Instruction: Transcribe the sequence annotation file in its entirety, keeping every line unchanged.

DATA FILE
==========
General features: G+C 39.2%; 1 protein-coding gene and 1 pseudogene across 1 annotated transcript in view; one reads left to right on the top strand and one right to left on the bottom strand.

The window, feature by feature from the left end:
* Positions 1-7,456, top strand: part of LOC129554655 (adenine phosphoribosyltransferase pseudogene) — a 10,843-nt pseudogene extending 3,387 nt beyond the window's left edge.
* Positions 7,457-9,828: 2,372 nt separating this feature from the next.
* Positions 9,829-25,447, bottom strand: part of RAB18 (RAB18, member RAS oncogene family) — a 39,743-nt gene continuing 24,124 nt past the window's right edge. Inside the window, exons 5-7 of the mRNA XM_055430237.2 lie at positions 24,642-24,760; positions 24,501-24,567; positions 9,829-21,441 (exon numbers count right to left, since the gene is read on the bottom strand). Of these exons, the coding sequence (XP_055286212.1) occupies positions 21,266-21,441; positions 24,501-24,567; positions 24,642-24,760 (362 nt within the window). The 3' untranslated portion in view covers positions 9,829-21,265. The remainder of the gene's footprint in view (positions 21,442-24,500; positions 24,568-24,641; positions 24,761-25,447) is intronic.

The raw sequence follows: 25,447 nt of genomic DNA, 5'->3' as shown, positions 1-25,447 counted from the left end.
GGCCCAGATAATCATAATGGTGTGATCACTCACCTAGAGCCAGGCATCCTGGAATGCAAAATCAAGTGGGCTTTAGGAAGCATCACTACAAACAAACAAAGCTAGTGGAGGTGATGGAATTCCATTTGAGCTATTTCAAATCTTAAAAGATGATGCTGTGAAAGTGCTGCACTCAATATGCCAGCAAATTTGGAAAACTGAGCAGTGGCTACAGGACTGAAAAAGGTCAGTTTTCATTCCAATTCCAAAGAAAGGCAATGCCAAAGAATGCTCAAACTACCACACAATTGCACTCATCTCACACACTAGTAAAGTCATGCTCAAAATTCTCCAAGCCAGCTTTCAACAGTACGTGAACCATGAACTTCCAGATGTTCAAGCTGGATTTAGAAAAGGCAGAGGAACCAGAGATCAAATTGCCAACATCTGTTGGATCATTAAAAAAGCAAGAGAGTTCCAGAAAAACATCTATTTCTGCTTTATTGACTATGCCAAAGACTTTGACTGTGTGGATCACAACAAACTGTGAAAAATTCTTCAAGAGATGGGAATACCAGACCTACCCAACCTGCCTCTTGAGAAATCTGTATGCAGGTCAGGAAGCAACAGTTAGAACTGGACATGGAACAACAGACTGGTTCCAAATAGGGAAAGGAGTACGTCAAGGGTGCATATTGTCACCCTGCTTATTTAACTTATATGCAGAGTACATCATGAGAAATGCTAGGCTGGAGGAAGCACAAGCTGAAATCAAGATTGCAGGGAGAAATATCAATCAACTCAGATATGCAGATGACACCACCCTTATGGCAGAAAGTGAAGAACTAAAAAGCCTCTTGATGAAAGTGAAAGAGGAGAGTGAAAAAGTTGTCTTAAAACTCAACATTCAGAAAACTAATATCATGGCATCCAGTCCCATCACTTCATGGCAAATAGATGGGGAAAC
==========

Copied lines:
General features: G+C 39.2%; 1 protein-coding gene and 1 pseudogene across 1 annotated transcript in view; one reads left to right on the top strand and one right to left on the bottom strand.

The window, feature by feature from the left end:
* Positions 1-7,456, top strand: part of LOC129554655 (adenine phosphoribosyltransferase pseudogene) — a 10,843-nt pseudogene extending 3,387 nt beyond the window's left edge.
* Positions 7,457-9,828: 2,372 nt separating this feature from the next.
* Positions 9,829-25,447, bottom strand: part of RAB18 (RAB18, member RAS oncogene family) — a 39,743-nt gene continuing 24,124 nt past the window's right edge. Inside the window, exons 5-7 of the mRNA XM_055430237.2 lie at positions 24,642-24,760; positions 24,501-24,567; positions 9,829-21,441 (exon numbers count right to left, since the gene is read on the bottom strand). Of these exons, the coding sequence (XP_055286212.1) occupies positions 21,266-21,441; positions 24,501-24,567; positions 24,642-24,760 (362 nt within the window). The 3' untranslated portion in view covers positions 9,829-21,265. The remainder of the gene's footprint in view (positions 21,442-24,500; positions 24,568-24,641; positions 24,761-25,447) is intronic.

The raw sequence follows: 25,447 nt of genomic DNA, 5'->3' as shown, positions 1-25,447 counted from the left end.
GGCCCAGATAATCATAATGGTGTGATCACTCACCTAGAGCCAGGCATCCTGGAATGCAAAATCAAGTGGGCTTTAGGAAGCATCACTACAAACAAACAAAGCTAGTGGAGGTGATGGAATTCCATTTGAGCTATTTCAAATCTTAAAAGATGATGCTGTGAAAGTGCTGCACTCAATATGCCAGCAAATTTGGAAAACTGAGCAGTGGCTACAGGACTGAAAAAGGTCAGTTTTCATTCCAATTCCAAAGAAAGGCAATGCCAAAGAATGCTCAAACTACCACACAATTGCACTCATCTCACACACTAGTAAAGTCATGCTCAAAATTCTCCAAGCCAGCTTTCAACAGTACGTGAACCATGAACTTCCAGATGTTCAAGCTGGATTTAGAAAAGGCAGAGGAACCAGAGATCAAATTGCCAACATCTGTTGGATCATTAAAAAAGCAAGAGAGTTCCAGAAAAACATCTATTTCTGCTTTATTGACTATGCCAAAGACTTTGACTGTGTGGATCACAACAAACTGTGAAAAATTCTTCAAGAGATGGGAATACCAGACCTACCCAACCTGCCTCTTGAGAAATCTGTATGCAGGTCAGGAAGCAACAGTTAGAACTGGACATGGAACAACAGACTGGTTCCAAATAGGGAAAGGAGTACGTCAAGGGTGCATATTGTCACCCTGCTTATTTAACTTATATGCAGAGTACATCATGAGAAATGCTAGGCTGGAGGAAGCACAAGCTGAAATCAAGATTGCAGGGAGAAATATCAATCAACTCAGATATGCAGATGACACCACCCTTATGGCAGAAAGTGAAGAACTAAAAAGCCTCTTGATGAAAGTGAAAGAGGAGAGTGAAAAAGTTGTCTTAAAACTCAACATTCAGAAAACTAATATCATGGCATCCAGTCCCATCACTTCATGGCAAATAGATGGGGAAAC